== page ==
“What we have been continuing to try to stress throughout the negotiations…are strategic elements in the alliance,” Schieffer said. “What we also want to do is look at what those forces would be and what they will need to be capable of doing in the future in order to be effective.”

    Schieffer also expressed strong dissatisfaction with Japan’s ban on U.S. beef imports due to concerns over mad cow disease.

    “I’m afraid it has done real damage to the American-Japanese relationship, because it has reminded people of some of the trade frictions that existed between our two countries in the 1980s,” he said. “I hope that the issue resolves as soon as possible, because if this continues to go on, I think that the United States Congress is going to impose sanctions on Japan.”

    “I hope that the matter will be largely resolved, if not completely [by the time of Bush’s visit],” he said.

    Well, the beef import ban is excessive given what scientists know about BSE; I’m not sure that comparisons with Japan’s outright protectionist trade barriers of two decades ago really work. In any case, the Japanese government appears to be relenting on the issue of where to move Futenma’s helicopter operations, which to judge from reports will make restructuring easier for the armed forces.


    Japan and US disagree over relocation of USMC base

    Posted by Sean at 22:05, October 3rd, 2005

    The Nikkei reports:

    The exchange of opinions between the Japanese and US governments revolving around where to relocate the facilities at the Futenma [USMC] Base in Okinawa, a focal point of the restructuring of US military presence in Japan, is heating up. Negotiations that were initially quiet on the surface have developed into a state in which each side responds with a ringing declaration of its own position. The Japanese government sent Japan Defense Agency [policy] head Kazuo Ofuru to the US on 4 October and is looking for an opening by which to work its way out of the current deadlock, but there is a deep divide between the Japan-side proposal to move operations to the Camp Schwab exercise grounds (the on-land proposal) and the US-side proposal to reclaim shallows for the purpose (the off-shore proposal).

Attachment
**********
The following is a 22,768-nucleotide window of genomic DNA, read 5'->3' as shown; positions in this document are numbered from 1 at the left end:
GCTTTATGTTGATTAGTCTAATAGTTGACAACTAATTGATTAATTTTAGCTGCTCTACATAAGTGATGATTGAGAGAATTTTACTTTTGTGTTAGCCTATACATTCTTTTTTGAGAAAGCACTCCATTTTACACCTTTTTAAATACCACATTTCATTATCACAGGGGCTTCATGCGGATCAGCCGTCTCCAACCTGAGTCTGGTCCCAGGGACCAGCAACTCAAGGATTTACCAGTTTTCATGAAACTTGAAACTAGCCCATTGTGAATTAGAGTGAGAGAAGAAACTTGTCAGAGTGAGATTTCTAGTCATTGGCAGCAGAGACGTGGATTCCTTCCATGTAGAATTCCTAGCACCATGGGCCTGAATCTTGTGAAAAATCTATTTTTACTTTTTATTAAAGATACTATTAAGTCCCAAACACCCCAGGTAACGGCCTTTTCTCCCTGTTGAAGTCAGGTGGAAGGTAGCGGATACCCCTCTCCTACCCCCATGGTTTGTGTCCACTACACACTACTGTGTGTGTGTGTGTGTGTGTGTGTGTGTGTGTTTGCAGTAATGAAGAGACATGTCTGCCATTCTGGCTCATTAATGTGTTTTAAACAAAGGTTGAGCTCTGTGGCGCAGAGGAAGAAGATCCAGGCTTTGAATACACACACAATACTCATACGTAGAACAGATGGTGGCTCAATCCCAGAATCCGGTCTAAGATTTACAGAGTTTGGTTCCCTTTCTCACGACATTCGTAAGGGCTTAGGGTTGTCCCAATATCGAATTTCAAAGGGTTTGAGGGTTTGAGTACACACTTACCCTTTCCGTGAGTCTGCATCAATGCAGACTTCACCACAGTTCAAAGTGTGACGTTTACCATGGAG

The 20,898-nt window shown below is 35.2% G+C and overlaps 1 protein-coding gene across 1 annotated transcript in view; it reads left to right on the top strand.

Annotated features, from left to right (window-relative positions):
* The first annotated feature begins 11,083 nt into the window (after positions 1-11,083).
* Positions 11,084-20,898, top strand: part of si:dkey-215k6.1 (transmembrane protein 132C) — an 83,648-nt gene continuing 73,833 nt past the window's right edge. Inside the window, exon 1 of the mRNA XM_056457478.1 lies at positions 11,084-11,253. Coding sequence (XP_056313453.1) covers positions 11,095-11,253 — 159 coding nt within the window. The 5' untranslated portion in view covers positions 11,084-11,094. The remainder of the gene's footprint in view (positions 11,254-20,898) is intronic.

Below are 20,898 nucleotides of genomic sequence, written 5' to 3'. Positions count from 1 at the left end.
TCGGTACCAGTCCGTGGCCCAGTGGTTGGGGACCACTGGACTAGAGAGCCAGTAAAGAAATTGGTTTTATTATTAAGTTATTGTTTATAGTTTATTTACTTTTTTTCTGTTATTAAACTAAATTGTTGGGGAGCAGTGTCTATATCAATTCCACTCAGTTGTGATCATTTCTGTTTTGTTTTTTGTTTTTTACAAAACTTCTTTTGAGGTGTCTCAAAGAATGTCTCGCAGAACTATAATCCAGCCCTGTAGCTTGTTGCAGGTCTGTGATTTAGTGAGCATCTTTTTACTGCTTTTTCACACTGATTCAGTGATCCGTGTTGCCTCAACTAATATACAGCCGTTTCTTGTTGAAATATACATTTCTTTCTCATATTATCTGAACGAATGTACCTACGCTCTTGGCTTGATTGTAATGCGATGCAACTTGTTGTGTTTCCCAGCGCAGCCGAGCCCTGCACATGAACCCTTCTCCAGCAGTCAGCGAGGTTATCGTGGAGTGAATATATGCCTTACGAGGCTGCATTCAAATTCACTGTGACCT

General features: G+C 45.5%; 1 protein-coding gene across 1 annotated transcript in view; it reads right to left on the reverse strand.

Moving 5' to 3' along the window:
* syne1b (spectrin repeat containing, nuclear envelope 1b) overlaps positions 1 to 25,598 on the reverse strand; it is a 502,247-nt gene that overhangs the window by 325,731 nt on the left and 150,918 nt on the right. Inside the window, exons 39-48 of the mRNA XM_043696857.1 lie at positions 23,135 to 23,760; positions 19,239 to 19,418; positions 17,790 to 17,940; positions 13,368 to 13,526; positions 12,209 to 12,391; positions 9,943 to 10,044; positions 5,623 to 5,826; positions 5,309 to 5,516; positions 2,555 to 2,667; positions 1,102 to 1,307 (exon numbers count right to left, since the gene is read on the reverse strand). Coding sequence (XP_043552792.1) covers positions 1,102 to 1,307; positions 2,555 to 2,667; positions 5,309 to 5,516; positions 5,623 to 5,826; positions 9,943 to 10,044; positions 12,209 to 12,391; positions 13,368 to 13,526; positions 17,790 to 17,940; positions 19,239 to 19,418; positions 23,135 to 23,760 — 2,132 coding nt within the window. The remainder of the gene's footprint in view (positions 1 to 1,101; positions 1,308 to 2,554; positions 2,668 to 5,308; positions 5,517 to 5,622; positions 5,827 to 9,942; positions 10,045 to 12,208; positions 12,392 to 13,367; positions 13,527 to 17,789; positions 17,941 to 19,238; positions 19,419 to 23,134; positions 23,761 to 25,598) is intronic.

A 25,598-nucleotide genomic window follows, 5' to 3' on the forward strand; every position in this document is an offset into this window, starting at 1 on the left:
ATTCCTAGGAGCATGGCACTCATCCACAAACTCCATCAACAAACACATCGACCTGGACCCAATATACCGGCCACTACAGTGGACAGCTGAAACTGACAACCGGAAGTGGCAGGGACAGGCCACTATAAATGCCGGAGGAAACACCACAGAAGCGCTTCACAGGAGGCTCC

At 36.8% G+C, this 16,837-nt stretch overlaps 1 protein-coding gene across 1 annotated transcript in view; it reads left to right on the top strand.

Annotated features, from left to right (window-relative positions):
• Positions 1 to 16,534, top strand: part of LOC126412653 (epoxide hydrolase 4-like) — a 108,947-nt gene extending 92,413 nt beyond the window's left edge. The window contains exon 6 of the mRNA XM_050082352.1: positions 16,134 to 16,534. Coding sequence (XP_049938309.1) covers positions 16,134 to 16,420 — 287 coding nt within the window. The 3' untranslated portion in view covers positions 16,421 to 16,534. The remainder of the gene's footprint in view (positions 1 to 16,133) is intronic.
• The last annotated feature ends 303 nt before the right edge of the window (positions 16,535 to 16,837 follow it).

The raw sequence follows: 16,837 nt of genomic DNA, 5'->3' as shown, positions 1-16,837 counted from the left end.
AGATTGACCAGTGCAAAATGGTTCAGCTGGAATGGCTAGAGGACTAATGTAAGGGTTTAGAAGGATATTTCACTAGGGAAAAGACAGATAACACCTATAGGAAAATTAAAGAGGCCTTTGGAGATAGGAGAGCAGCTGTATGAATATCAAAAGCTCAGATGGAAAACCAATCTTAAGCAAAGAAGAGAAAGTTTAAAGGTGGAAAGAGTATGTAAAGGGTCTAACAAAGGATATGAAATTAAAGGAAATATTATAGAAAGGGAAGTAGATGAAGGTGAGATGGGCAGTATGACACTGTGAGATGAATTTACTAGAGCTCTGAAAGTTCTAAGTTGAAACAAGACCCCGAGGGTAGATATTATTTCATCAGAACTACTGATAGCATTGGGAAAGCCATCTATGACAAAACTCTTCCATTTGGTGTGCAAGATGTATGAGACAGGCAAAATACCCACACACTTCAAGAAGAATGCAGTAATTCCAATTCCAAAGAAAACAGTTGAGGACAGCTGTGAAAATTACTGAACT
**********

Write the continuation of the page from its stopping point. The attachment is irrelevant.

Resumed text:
“The US is pushing its off-shore proposal, but we’ve said, ‘It will be very difficult to build [the base] on sea; let’s go with a land base.’ A plan for the same sort of base has also been rejected by voters in Nago [City].”

    Takemasa Moriya, Deputy Minister of Defense, revealed to a 3 October press conference that he was very dissatisfied with the US response.

    The Futenma facilities in question house helicopter operations, which are a touchy subject on both sides these past few years.

    Moriya, BTW, is an interesting character. He’s the highest-level pure bureaucrat at the Japan Defense Agency. (The cabinet ministers themselves, of course, are selected by the Prime Minister and approved by the ruling party, so they tend to come from outside.) He’s very powerful, and he doesn’t mince words–you learn to stop and pay attention when one of his soundbites comes on NHK, because what he says is usually as reliable an indicator as you get of what Japan’s military strategists are thinking. Or at least what they want the Japanese public and the rest of the world to think they’re thinking.